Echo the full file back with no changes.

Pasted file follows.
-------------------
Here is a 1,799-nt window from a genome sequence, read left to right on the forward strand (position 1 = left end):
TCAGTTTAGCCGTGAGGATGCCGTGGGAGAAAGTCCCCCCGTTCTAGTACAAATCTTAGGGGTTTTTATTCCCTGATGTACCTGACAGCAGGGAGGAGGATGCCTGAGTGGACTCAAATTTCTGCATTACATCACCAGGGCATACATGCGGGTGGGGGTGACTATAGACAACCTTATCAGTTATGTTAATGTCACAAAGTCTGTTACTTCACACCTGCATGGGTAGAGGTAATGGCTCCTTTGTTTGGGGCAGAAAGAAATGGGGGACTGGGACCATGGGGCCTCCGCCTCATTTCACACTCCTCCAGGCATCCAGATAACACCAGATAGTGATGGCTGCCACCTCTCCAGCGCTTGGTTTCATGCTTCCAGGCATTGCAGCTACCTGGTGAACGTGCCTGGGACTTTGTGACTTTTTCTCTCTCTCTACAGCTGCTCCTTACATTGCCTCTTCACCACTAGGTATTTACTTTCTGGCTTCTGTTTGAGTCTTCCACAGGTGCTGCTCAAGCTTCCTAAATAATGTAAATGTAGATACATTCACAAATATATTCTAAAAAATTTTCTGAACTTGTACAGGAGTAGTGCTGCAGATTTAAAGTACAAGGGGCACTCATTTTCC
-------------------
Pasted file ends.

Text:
Here is a 1,799-nt window from a genome sequence, read left to right on the forward strand (position 1 = left end):
TCAGTTTAGCCGTGAGGATGCCGTGGGAGAAAGTCCCCCCGTTCTAGTACAAATCTTAGGGGTTTTTATTCCCTGATGTACCTGACAGCAGGGAGGAGGATGCCTGAGTGGACTCAAATTTCTGCATTACATCACCAGGGCATACATGCGGGTGGGGGTGACTATAGACAACCTTATCAGTTATGTTAATGTCACAAAGTCTGTTACTTCACACCTGCATGGGTAGAGGTAATGGCTCCTTTGTTTGGGGCAGAAAGAAATGGGGGACTGGGACCATGGGGCCTCCGCCTCATTTCACACTCCTCCAGGCATCCAGATAACACCAGATAGTGATGGCTGCCACCTCTCCAGCGCTTGGTTTCATGCTTCCAGGCATTGCAGCTACCTGGTGAACGTGCCTGGGACTTTGTGACTTTTTCTCTCTCTCTACAGCTGCTCCTTACATTGCCTCTTCACCACTAGGTATTTACTTTCTGGCTTCTGTTTGAGTCTTCCACAGGTGCTGCTCAAGCTTCCTAAATAATGTAAATGTAGATACATTCACAAATATATTCTAAAAAATTTTCTGAACTTGTACAGGAGTAGTGCTGCAGATTTAAAGTACAAGGGGCACTCATTTTCC